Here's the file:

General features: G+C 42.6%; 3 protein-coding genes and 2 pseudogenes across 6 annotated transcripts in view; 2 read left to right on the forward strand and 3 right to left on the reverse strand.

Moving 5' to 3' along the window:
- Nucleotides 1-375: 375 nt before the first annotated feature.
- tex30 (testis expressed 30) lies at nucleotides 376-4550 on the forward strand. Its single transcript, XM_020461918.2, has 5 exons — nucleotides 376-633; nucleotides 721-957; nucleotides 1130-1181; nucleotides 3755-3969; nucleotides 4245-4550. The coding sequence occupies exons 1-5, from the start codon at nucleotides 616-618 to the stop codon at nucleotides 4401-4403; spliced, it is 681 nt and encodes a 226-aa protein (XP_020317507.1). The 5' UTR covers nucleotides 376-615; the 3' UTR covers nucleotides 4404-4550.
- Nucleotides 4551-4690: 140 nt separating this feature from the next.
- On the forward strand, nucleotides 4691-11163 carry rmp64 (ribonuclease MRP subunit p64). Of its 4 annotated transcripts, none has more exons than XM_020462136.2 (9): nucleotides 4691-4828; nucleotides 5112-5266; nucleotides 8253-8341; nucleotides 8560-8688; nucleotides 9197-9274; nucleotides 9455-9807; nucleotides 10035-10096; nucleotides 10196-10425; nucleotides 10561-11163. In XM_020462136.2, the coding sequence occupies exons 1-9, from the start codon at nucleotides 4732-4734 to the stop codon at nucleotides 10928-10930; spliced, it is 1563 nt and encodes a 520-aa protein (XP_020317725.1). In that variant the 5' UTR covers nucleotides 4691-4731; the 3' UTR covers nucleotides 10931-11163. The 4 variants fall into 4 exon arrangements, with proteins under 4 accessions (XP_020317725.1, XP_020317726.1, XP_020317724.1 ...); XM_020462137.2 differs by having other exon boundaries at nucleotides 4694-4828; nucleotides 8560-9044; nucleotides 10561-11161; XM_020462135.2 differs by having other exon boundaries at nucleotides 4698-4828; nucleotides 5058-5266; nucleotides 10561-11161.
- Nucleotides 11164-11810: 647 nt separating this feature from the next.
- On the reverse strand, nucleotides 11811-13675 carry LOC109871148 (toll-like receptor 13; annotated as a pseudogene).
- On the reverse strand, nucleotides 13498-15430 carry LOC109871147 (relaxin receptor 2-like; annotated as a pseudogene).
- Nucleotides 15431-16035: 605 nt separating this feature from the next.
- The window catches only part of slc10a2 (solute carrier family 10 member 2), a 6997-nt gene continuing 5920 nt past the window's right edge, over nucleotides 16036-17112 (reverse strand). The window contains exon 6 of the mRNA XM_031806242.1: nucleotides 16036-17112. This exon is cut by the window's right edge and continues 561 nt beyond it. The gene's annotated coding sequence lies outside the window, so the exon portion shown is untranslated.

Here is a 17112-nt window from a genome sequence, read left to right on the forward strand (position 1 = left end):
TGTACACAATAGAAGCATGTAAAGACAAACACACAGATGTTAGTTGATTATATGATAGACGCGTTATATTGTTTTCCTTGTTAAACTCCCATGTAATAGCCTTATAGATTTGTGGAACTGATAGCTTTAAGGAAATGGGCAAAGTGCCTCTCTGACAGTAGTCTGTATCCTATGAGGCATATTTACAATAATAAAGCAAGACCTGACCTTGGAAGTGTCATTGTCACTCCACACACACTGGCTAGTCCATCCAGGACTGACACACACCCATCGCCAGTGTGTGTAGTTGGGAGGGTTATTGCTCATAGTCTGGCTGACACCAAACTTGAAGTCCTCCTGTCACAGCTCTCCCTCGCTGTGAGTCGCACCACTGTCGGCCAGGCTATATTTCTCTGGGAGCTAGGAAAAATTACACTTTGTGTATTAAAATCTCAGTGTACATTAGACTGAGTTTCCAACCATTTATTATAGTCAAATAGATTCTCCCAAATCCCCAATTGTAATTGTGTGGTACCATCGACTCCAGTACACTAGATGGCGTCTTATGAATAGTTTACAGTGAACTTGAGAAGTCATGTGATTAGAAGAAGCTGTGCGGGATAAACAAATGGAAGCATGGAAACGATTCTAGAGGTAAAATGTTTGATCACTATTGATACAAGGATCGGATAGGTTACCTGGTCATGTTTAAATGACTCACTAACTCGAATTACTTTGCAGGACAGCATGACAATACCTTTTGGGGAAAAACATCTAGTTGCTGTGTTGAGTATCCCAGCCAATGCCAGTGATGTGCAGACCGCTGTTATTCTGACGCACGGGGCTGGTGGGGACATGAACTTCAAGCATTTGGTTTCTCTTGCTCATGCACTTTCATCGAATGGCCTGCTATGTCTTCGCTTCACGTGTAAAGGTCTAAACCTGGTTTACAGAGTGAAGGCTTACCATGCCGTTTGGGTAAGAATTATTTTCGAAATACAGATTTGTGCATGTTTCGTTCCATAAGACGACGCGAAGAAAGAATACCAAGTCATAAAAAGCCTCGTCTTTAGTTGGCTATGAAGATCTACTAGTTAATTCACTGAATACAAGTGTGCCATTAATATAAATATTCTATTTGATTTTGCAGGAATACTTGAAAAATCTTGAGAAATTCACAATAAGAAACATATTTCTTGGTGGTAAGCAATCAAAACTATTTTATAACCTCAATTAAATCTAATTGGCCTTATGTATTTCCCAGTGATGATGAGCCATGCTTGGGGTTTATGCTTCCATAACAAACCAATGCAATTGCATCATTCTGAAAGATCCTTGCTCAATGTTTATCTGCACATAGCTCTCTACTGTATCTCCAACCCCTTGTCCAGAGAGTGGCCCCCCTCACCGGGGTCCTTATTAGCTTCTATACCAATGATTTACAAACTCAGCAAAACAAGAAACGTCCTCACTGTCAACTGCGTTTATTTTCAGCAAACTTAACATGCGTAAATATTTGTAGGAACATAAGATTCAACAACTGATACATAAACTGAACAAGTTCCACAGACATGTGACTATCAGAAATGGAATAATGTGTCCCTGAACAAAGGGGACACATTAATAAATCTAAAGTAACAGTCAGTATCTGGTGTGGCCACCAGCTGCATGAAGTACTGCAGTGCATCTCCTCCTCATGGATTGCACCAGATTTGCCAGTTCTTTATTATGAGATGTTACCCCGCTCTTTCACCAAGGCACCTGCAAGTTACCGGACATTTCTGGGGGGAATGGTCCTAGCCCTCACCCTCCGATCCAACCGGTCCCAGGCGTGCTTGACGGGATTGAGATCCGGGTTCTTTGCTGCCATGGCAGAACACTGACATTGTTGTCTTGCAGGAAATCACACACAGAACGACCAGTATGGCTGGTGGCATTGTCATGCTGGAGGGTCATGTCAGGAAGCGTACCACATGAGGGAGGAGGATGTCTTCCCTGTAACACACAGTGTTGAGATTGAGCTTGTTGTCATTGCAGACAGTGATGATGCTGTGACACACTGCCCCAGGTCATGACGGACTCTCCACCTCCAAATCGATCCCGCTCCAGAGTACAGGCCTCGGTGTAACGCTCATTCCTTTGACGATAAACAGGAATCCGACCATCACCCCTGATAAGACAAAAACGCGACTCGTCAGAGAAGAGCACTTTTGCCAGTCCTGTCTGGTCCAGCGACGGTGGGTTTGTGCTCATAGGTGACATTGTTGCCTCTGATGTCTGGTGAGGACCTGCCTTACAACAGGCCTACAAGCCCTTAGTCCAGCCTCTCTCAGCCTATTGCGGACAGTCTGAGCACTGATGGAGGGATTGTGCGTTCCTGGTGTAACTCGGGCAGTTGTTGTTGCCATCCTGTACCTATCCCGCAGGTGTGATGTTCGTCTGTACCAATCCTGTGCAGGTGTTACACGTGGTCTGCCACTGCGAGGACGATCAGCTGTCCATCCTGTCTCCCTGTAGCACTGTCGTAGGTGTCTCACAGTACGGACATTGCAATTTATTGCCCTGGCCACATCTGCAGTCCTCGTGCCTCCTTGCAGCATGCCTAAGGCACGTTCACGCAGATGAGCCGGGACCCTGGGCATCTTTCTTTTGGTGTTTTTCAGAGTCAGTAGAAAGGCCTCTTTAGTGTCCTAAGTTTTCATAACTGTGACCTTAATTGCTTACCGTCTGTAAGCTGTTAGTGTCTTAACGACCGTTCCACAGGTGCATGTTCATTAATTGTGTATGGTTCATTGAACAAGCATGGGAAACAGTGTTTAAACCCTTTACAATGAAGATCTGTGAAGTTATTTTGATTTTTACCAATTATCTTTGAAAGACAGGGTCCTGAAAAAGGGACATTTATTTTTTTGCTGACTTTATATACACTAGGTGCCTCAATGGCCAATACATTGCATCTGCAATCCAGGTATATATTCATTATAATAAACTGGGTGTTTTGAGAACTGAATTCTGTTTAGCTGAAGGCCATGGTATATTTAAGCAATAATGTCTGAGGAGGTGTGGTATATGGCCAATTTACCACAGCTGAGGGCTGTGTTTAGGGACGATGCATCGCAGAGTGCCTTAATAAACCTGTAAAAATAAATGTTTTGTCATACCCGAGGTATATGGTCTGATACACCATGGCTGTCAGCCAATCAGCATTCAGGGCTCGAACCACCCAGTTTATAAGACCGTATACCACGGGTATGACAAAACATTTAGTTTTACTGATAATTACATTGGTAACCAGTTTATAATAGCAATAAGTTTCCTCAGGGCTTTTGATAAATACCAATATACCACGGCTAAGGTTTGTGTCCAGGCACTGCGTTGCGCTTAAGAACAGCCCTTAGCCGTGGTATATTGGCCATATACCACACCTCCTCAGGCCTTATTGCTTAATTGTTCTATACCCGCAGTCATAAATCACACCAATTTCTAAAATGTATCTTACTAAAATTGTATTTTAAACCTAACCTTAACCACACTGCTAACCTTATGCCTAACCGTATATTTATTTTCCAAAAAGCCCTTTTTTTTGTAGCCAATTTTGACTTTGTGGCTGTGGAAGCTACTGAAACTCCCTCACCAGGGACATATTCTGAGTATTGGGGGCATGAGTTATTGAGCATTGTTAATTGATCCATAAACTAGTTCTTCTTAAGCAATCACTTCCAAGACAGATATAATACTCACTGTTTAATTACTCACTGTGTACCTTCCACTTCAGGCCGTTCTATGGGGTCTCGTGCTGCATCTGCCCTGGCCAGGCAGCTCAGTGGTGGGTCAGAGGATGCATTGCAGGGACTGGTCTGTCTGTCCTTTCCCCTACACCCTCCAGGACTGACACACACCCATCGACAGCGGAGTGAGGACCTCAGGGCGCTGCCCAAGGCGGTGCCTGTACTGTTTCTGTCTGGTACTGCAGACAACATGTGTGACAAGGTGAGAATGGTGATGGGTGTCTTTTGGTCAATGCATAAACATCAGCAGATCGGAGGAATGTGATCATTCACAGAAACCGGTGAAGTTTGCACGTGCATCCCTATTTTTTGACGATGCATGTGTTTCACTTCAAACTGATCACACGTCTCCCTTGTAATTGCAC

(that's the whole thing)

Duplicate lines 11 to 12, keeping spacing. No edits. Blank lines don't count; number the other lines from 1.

- The window catches only part of slc10a2 (solute carrier family 10 member 2), a 6997-nt gene continuing 5920 nt past the window's right edge, over nucleotides 16036-17112 (reverse strand). The window contains exon 6 of the mRNA XM_031806242.1: nucleotides 16036-17112. This exon is cut by the window's right edge and continues 561 nt beyond it. The gene's annotated coding sequence lies outside the window, so the exon portion shown is untranslated.

Here is a 17112-nt window from a genome sequence, read left to right on the forward strand (position 1 = left end):